Posted: 2012-01-06 15:02 | More posts about art funny linguistics poetry words
A poem by Gerard Nolst Trenité demonstrating the abundant irregularities of English spelling and pronunciation. More info here.
Posted: 2011-04-17 21:33 | More posts about funny oddities words
The title of this blogpost is taken from English As She Is Spoke, a 19th century Portugese-English phrase book which I've spent the last hour reading on the train. It's living up to all expectations. You can enjoy the entire book here.
Posted: 2010-12-03 23:51 | More posts about america art film media oddities short film war words
I rather like the "A", "Amer-kawh", "and", "for" and "great" bits.
Posted: 2010-10-10 16:15 | More posts about linguistics oddities poetry words
Came across this amusing Inception / Yo Dawg meme face-off the other day on reddit. It led me back to one of my favourite linguistic peculiarities, the sentence "Buffalo buffalo buffalo buffalo buffalo buffalo buffalo." Its Wikipedia page seems to have been updated since the last time I had a look at it, as there are a few other interesting linguistic cases linked, none of which I'd come across before. I especially enjoyed the sentence "James while John had had had had had had had had had had had a better effect on the teacher". And then I stumbled across this old Chinese poem, "The Lion-eating Poet in the Snow Den":
The text, although written in Classical Chinese, can be easily comprehended by most educated readers. However, changes in pronunciation over 2,500 years resulted in a large degree of homophony in Classical Chinese, so the poem becomes completely incomprehensible when spoken out in Standard Mandarin or when written romanized in Standard Mandarin.
Pretty remarkable. Its Wikipedia page, linked above, is rather detailed and well worth a read.
Here's a video of the poem being read aloud in Standard Mandarin:
Posted: 2010-08-16 22:25 | More posts about art funny oddities politics words
An eccentric little piece from Reykjavík's Mayor. Click to enlarge.
Thanks to Hugh for bringing this to my attention.
Posted: 2010-07-17 16:01 | More posts about art ireland music poetry war words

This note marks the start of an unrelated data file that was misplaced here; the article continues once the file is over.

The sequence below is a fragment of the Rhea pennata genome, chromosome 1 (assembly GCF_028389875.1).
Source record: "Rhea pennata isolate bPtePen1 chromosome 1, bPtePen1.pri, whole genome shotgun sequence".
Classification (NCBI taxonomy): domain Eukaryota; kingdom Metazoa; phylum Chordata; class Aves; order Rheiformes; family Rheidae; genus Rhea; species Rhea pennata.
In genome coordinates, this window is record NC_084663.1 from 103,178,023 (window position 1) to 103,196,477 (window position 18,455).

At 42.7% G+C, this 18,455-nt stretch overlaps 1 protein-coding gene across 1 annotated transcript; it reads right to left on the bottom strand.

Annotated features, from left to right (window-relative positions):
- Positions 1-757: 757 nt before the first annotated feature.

Paul Brady's legendary 1977 recording of the old Irish anti-recruitment song Arthur McBride:
Posted: 2010-06-23 19:15 | More posts about animation film linguistics literature oddities science short film words
A curious case of a professional writer who awoke one morning to find his capacity to read crippled by a stroke. Animation and narration from Lev Yilmaz. You can watch the video here. For some reason the embedding seems to be a bit mucked-up.
Posted: 2010-06-18 13:05 | More posts about america idiots politics words
A member of reddit, quag7, contributes to a thread entitled "I am a registered Libertarian, but it seems the party has lost its way" in /r/Libertarian. Reposting here in full. Thanks to Hugh for bringing this to my attention:
Posted: 2010-04-22 19:05 | More posts about words
A while back, I ordered a netbook to use primarily for "getting stuff done" while out-and-about, and also for writing blog entries on. What's ironic is that since getting it, there has been what is most likely the longest period of neglect suffered by ventolin.org. Well, it's at most a shame, as things have been very hectic lately...
However, I had a remarkable day when I went out to Blanchardstown to pick the new laptop up. On the bus was a pair of African women, who had the amusing and interesting habit of peppering their mile-a-minute speech in their own native language with very Irish interjections. One would start "It's just, like," before launching into a rapidly told story and ending with "d'ye know the way?" I eventually got off, found the depot, picked up my laptop and left, only to return a few seconds later when I realised I had no change for the bus. After planting a €5 note down on the counter and asking whether I could get change, the chap behind the counter refused, pulled out some loose change and insisted I simply take it.
Waiting at the bus stop now, I flagged down the first bus that came along and asked if he was driving into town. It turned out he wasn't, but ordered me on-board anyway, saying he'd give me a free trip down to another bus stop which was serviced by many more buses than the previous one. I happily obliged, and thanks to the man's kindness, spent maybe only a minute or two at the next bus stop before I was headed back home.